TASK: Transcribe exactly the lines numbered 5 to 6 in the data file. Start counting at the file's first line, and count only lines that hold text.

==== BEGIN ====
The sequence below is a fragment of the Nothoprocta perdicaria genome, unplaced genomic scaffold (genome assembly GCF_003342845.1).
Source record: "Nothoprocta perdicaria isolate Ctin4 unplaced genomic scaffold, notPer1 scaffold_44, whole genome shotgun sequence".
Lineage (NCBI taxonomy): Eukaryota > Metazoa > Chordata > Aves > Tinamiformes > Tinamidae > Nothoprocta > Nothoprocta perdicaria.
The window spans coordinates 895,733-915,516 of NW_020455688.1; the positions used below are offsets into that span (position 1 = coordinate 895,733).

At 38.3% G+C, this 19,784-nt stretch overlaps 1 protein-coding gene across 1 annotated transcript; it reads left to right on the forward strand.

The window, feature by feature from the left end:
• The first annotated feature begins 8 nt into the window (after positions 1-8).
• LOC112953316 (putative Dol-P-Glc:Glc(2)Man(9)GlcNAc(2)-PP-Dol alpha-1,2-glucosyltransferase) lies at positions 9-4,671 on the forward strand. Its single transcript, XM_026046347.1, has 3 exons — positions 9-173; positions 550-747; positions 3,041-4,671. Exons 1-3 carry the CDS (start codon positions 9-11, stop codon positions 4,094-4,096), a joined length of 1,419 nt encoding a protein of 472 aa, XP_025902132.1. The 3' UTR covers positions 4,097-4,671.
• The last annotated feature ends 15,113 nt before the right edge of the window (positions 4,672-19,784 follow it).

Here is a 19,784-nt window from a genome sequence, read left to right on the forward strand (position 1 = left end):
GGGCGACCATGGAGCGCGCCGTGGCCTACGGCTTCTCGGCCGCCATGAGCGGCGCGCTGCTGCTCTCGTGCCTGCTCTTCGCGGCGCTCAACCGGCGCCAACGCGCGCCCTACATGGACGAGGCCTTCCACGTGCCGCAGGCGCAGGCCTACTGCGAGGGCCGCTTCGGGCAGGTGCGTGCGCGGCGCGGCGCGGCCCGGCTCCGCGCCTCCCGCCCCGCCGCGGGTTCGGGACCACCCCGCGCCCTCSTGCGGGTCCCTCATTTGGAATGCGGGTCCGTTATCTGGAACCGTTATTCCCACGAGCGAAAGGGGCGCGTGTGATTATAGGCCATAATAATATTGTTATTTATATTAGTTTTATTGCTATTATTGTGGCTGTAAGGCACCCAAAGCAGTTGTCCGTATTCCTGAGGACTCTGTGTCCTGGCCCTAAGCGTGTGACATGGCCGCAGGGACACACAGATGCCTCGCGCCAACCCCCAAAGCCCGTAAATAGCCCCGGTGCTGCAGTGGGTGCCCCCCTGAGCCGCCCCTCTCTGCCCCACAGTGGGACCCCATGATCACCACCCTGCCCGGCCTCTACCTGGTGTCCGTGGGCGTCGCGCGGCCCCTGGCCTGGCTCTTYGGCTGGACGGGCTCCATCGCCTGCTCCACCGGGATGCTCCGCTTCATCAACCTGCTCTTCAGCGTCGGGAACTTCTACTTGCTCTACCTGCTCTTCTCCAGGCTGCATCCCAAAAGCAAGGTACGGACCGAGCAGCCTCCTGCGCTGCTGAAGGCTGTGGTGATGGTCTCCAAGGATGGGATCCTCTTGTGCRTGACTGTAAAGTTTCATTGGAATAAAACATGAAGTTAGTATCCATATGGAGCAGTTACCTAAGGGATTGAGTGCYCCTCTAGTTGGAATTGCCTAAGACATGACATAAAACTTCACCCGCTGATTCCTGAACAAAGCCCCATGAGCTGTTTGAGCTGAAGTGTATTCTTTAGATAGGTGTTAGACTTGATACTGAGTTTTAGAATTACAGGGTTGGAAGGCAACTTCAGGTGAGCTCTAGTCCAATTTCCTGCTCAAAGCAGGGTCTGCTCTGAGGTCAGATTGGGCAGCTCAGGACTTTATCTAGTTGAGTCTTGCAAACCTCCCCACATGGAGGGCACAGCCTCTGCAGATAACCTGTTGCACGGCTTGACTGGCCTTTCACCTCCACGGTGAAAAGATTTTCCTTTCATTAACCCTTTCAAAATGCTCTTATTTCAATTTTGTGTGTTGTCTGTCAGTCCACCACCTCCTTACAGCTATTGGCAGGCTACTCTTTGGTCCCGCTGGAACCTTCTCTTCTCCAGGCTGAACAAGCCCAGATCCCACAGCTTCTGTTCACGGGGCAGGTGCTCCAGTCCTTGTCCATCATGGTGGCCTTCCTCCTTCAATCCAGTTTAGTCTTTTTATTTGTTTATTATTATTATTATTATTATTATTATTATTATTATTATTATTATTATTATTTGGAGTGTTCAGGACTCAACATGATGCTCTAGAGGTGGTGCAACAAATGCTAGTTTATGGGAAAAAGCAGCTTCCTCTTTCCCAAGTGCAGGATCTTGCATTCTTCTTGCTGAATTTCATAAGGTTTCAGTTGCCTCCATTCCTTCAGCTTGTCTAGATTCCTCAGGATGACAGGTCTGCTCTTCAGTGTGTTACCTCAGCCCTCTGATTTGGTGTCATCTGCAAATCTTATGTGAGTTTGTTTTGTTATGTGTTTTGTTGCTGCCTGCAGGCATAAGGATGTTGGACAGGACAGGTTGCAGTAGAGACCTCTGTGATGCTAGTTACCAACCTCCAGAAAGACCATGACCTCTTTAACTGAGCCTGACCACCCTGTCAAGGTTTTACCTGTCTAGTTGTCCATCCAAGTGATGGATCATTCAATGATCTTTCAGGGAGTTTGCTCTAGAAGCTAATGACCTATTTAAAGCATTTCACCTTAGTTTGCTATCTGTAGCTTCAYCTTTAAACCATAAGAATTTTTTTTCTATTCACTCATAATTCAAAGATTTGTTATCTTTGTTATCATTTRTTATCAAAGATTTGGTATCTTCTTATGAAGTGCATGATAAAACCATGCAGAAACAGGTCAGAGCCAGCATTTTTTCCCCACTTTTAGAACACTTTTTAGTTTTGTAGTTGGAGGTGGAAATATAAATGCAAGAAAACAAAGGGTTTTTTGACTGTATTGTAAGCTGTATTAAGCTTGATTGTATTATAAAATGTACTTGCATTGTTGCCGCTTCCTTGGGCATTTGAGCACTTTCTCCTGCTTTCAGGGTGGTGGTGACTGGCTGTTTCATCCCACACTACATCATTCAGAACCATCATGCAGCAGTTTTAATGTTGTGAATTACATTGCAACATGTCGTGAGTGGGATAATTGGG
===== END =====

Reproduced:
At 38.3% G+C, this 19,784-nt stretch overlaps 1 protein-coding gene across 1 annotated transcript; it reads left to right on the forward strand.

The window, feature by feature from the left end: